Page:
Those who read this magazine know the value of education. Sadly, there are some in society who do not share our view of the usefulness of schooling.
Across England, about one in 20 secondary school pupils was a persistent absentee, defined as those who missed 64 or more half-days, during the 200809 school year.
The highest percentage was among Year 11 pupils, where some 8.4 per cent, or one in 12 pupils, was a persistent absentee. Fortunately, the numbers seem to be on the way down, with a fall from 7 per cent of secondary pupils as persistent absentees in 200506 to 5 per cent in 200809.
As ever, persistent absentees can be found in greater numbers in the more deprived neighbourhoods. Only 4.6 per cent of pupils from England's least deprived areas were classified as persistent absentees, compared with over 8 per cent of those from the most deprived neighbourhoods. Some of this is due to issues of health and welfare, but the nature of the secondary curriculum may also be off-putting to some.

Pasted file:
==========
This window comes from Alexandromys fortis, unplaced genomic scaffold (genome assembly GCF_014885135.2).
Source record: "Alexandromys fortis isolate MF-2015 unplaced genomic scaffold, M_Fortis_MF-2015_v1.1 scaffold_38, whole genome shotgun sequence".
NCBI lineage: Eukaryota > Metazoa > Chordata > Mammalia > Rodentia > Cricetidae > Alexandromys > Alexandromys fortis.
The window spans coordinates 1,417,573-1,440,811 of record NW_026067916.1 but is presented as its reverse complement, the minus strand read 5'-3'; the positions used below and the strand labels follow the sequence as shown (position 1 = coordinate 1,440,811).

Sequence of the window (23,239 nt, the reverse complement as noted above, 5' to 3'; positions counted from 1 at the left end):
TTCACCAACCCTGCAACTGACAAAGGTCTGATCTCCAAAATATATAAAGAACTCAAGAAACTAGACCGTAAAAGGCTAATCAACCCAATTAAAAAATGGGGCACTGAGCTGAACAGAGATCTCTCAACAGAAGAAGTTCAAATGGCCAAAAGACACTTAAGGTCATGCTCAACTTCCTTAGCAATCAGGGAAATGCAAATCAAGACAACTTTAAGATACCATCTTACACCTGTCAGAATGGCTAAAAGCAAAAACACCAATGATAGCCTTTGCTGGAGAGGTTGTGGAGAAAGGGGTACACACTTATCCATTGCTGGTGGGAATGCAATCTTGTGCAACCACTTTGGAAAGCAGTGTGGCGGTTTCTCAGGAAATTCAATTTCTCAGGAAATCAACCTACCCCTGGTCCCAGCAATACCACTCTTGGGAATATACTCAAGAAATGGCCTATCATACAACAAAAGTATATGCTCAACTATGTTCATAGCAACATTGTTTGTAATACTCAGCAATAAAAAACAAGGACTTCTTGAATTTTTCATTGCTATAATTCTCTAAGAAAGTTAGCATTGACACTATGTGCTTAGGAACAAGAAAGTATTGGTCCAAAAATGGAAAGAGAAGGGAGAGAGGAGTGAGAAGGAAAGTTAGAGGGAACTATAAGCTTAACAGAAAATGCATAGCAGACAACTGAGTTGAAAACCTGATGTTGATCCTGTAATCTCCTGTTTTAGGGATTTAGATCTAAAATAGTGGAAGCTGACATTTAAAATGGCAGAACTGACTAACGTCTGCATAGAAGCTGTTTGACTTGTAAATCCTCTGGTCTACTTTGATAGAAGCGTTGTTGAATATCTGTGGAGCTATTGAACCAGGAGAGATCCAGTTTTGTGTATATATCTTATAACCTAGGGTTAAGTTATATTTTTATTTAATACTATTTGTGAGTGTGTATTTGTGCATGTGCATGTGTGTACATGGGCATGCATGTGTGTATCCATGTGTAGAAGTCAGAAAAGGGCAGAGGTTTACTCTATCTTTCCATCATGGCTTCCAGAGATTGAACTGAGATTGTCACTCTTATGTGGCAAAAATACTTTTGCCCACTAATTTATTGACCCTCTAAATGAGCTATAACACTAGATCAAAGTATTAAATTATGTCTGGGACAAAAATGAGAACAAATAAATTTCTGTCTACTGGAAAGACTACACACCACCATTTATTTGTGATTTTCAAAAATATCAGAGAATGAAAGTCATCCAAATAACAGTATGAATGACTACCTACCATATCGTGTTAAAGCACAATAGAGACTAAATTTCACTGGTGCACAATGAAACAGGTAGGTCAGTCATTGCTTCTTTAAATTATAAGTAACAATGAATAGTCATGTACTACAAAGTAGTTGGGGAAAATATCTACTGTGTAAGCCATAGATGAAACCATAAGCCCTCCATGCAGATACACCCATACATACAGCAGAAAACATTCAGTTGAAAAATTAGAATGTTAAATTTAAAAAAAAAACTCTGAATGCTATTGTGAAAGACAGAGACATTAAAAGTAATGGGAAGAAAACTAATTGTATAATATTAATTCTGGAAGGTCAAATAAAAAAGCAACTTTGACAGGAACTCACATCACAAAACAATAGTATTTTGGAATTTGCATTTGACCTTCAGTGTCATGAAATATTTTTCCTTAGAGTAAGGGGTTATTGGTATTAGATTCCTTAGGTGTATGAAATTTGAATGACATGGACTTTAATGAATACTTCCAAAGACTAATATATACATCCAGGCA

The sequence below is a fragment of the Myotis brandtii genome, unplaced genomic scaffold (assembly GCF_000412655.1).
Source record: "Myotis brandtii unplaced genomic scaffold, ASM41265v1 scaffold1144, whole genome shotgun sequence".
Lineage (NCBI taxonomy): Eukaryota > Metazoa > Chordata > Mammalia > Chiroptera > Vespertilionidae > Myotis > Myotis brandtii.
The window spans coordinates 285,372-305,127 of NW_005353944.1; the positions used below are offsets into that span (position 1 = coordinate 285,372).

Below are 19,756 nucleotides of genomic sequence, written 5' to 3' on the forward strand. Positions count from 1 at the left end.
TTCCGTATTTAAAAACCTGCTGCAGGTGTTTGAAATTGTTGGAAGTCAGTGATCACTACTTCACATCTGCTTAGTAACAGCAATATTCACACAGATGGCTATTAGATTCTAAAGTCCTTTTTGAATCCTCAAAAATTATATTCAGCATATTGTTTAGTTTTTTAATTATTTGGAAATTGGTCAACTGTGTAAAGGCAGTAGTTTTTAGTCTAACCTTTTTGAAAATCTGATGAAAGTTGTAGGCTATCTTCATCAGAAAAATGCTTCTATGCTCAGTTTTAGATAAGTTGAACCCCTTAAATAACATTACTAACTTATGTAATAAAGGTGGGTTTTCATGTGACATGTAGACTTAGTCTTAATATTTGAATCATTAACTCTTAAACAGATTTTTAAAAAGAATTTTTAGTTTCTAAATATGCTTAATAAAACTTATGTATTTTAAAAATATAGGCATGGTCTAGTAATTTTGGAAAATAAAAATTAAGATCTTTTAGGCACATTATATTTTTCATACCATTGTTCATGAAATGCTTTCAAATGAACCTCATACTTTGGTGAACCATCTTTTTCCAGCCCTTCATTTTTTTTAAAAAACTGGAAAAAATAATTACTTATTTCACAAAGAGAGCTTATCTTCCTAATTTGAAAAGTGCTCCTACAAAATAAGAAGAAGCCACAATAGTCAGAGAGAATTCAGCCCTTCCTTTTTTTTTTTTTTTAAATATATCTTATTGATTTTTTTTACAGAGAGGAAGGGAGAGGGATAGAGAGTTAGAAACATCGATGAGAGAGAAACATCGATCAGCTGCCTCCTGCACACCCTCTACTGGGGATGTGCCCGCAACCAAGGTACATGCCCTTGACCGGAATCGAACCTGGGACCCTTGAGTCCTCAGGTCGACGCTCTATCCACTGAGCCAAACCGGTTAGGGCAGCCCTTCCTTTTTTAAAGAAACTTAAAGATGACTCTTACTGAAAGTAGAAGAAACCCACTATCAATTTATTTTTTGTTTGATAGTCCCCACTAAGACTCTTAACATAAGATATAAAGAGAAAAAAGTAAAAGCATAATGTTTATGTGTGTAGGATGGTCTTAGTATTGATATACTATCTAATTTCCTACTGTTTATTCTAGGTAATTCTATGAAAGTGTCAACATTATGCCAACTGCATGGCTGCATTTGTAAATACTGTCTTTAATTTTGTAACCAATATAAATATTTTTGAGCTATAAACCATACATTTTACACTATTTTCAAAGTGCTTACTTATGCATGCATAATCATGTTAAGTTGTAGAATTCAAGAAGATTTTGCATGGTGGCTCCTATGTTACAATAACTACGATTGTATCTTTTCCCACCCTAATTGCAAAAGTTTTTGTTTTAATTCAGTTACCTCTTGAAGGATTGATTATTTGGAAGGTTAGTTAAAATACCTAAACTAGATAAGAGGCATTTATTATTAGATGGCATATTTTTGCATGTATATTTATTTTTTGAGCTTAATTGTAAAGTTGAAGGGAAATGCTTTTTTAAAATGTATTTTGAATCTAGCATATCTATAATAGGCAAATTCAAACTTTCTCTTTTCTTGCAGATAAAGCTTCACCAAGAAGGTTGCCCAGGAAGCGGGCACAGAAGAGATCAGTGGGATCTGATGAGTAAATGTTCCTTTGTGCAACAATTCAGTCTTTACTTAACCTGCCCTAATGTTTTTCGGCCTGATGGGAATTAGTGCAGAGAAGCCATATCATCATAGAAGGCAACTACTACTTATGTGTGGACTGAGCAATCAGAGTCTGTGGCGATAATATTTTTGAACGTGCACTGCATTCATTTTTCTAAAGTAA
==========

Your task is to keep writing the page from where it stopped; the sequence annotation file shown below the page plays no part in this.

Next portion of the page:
The North generally has higher levels of persistent absentees than the South, with 10 per cent of secondary school pupils in Manchester in this category, compared with 2.7 per cent in Kingston upon Thames, Surrey.
Rural areas generally have lower levels than authorities covering metropolitan areas, although London as a whole has one of the lowest regional averages for persistent absentees, along with the South West.
Nationally, less than 10 per cent of secondary school pupils accounted for more than a third of all absences. It is doubtful that many of these persistent absentees learn much on those days when they are present.
The effect of raising the learning leaving age to 18 may well depend upon addressing the curriculum on offer to these pupils and the outcomes of the pupil premium funding model, advocated by both coalition partners in the new Government.
John Howson is director of Education Data Surveys, part of TSL Education.